Finding a good content management system (CMS) to use with Eleventy has been an area of interest around here for some time. Last year I did a test with Forestry, and eventually did a test with Netlify CMS that I didn’t write about it. Both were decent options. I still want to try some of the API-based solutions like Sanity or Contentful. Testing out WordPress was also on my list.
At the end of last year I found this article by Dave Davies and corresponding repository. I grabbed the repo and followed along with the article, plugging in one of my existing WordPress endpoints. It went smoothly and was a nice, quick validation of “yeah, that seems worth a try”. I put it aside until a good use case came up.
My test run with Dave’s example is what eventually became my new blog, Dana Byerly’s Digital Junk Drawer, affectionately known as the Junk Drawer.
My site is a simple blog with fairly straightforward requirements. I’m not planning on using anything like carousels or galleries, and my content structure is flat. It’s a vanilla blog.
You’re setting up two sites…
You can use two different domains or a domain and sub-domain. I went the sub-domain route. For hosting I have a Dreamhost account and decided to host my WordPress site there, my Eleventy site is hosted at Netlify. If you wanted to run WordPress locally this article should be helpful.
The content at the WordPress site is accessed via the WordPress REST API to use as global data in your Eleventy site. If you’re wondering how to handle having the same content at two different site (as I was before I started this process), I’ll cover that in the Plugins section and in the Hosting section of part two.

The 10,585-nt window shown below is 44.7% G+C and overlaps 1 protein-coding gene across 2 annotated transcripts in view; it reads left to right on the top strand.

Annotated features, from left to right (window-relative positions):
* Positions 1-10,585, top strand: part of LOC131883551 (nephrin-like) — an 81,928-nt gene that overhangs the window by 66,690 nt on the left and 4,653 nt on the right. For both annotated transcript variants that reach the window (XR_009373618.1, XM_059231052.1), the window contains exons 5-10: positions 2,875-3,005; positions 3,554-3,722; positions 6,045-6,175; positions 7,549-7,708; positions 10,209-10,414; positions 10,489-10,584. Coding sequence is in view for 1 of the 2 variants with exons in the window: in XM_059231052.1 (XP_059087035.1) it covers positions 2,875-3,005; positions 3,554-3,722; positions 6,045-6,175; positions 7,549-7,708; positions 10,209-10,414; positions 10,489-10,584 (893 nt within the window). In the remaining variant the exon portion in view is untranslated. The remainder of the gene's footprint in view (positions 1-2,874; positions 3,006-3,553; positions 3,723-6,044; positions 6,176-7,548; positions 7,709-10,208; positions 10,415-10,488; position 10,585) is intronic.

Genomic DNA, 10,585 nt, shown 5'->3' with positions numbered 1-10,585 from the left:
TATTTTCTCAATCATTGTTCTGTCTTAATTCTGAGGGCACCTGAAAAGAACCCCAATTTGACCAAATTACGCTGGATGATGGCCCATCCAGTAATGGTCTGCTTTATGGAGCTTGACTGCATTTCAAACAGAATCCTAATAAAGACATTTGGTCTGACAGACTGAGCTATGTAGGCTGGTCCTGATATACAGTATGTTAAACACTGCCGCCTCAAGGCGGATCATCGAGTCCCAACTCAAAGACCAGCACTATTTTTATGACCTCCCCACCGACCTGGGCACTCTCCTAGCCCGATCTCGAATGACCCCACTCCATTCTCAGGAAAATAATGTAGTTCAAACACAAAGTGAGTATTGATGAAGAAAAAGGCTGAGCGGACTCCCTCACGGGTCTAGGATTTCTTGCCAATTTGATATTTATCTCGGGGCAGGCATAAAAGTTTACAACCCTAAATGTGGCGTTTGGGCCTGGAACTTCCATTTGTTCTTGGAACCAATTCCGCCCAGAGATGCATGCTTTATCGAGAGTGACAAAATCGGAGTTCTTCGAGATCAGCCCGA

There are a few considerations when setting up Wordpress.
There’s more details about accessing the API in the Select your endpoints section, but an important thing to note is any link to other posts or pages within your site will be fully qualified, or the full address of the url of your WordPress site.
Let’s say your WordPress site is uses the domain
editor.mysite.com and your public site uses
mysite.com. Any link to your other posts or pages within the content of a post will point to
There are a couple of options for handling this in the Change fully qualified URLs section of part two, but you can make things easier on yourself by setting up the permalink structure in WordPress to match the permalink structure in your Eleventy site.
In my Eleventy site I’m using the permalink structure of
/blog/post-name. For example, I have a post at this address: https://danabyerly-junkdrawer.website/blog/welcome-to-the-junk-drawer/. If I linked to it from within another post, the link would point to
https://wpsite.danabyerly-junkdrawer.website/blog/welcome-to-the-junk-drawer/ (not the actual domain!). Because the permalink structure is the same the only thing I have to worry about changing in Eleventy is the domain.